She is often compared with Eva Peron who was the second wife of a former president Juan Domingo Person, and Hillary Clinton who was a former lady and US presidential hopeful. Both women had a formidable influence on their husband’s government, but they were never elected to the presidency.
From 2008 to 2010, Fernandes was ranked in the magazine,Forbes, as one of the 100 most powerful women in the world. In 2010, she was also ranked in the magazine Time as third in the list of the Top 10 Female Leaders of the World.
by Yoon Joung Lee
An Acting Head of State in China, Song Qingling was born in 1890 to a wealthy Christian family that played a significant role in Chinese politics in the first half of the 20th century. Her father, Charlie Song, was a successful businessman and missionary, and Qingling was the second of three sisters. The sisters – Qingling, Ailling and Meiling- were all educated in the U.S. Qingling and her older sister Ailing graduated from Wesleyan College for Women in Georgia and her younger sister Meiling went to Wellesley College in Massachusetts.
All three sisters’ husbands were China’s most important political figures of the early 20th century. Ailing married the banker and politician H.H. Kung and Meiling married Chiang Kai Shek who fought for Sun Yat-sen’s United Revolutionary League and the Kuomintang party to overthrow China’s imperial dynasty in early 20th century.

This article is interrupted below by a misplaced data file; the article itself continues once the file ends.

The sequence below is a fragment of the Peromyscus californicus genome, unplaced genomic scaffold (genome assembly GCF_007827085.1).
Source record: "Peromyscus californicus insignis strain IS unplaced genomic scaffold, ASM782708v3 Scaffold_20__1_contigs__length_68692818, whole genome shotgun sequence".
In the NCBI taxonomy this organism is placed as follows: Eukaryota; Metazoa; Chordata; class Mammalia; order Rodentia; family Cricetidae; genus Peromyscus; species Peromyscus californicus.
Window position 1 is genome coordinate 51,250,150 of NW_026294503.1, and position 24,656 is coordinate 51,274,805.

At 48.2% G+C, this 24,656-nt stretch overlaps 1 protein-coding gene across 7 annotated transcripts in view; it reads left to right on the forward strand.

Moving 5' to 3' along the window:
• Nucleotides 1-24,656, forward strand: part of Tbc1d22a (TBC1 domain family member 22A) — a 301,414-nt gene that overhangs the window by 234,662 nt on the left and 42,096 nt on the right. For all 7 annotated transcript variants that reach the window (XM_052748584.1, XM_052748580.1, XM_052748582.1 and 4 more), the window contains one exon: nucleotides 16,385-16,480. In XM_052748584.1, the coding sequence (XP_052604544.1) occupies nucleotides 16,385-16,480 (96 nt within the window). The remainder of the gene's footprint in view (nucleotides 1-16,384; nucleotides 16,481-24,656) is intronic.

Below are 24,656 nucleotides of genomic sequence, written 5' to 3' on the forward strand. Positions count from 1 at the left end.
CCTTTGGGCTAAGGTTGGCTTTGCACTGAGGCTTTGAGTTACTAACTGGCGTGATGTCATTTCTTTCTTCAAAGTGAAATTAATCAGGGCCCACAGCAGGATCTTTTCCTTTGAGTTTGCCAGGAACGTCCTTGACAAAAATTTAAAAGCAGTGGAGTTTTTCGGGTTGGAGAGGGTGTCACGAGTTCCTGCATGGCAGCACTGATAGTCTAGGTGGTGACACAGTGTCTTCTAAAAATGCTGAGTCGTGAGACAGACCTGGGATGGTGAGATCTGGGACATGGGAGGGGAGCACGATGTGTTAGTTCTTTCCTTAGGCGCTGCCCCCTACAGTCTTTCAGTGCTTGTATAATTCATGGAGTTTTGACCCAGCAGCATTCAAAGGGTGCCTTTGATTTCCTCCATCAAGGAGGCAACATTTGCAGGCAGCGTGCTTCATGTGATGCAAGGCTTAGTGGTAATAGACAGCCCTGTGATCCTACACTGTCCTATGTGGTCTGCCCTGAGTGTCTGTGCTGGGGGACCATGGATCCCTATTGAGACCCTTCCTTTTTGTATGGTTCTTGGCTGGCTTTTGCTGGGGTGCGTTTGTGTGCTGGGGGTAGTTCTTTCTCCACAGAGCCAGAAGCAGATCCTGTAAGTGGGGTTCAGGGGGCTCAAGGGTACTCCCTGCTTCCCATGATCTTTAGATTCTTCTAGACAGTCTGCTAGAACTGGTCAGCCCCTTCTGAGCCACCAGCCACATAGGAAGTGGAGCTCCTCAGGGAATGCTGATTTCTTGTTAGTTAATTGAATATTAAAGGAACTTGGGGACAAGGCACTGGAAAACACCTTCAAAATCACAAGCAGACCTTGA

In 1915, Qingling married Sun Yat-sen who is considered the founding father of modern china as the People’s Republic of China. When they decided to get married, Qingling’s parents strongly opposed this because Sun Yat-sen was 26 years older than Qingling and he had once divorced Lu Muzhen. 10 years later in 1925, Qingling became a widow as Sun Yat-sen died of cancer in Beiging at his age of 59.
Shortly after her husband’s death in 1926, she became an influential political figure in China’s history. As she sided with the Communists during the Chinese Civil War, she supported the left wing of the Nationalist party, the Kuomintang as the Central Executive Committee. In 1939, she founded the China Defense League in Hong Kong, which later became the China Welfare Institute; that did various medical and child welfare work especially in areas where Communists were in control. There, she became the chairman of the Central Committee and worked for child healthcare and education, maternity, and out-of-school education.
In 1949, she became the Vice President of the People's Republic of China and played a significant role bridging between the People's Republic and the older revolutionary movement for Sun Yat-sen. However, knowing that her work and influence as a female politician in China was very limited, she decided to devote a greater amount of her time and effort on welfare activities. With her selfless dedication welfare and peace committee, she was awarded the Satalin Peace Prize in 1951 that was the Soviet Union’s equivalent to the Nobel Peach Prize. The prize was given to individuals who greatly contributed to strengthen peace among people.
In the early 1950s, she founded the magazine, China Reconstructs. This monthly magazine is now known as China Today and published in six different languages – Chinese, English, French, Spanish, German and Arabic. She also published a collection of her writings with a title of Struggle for New China, in 1953.
From 1968 to 1972, she had served as the head of State of China and also served as a co-chairman of the Republic as the first non-royal woman. In 1981; three years before her death, she again became the head of State and was named Honorary President of the People’s Republic of China.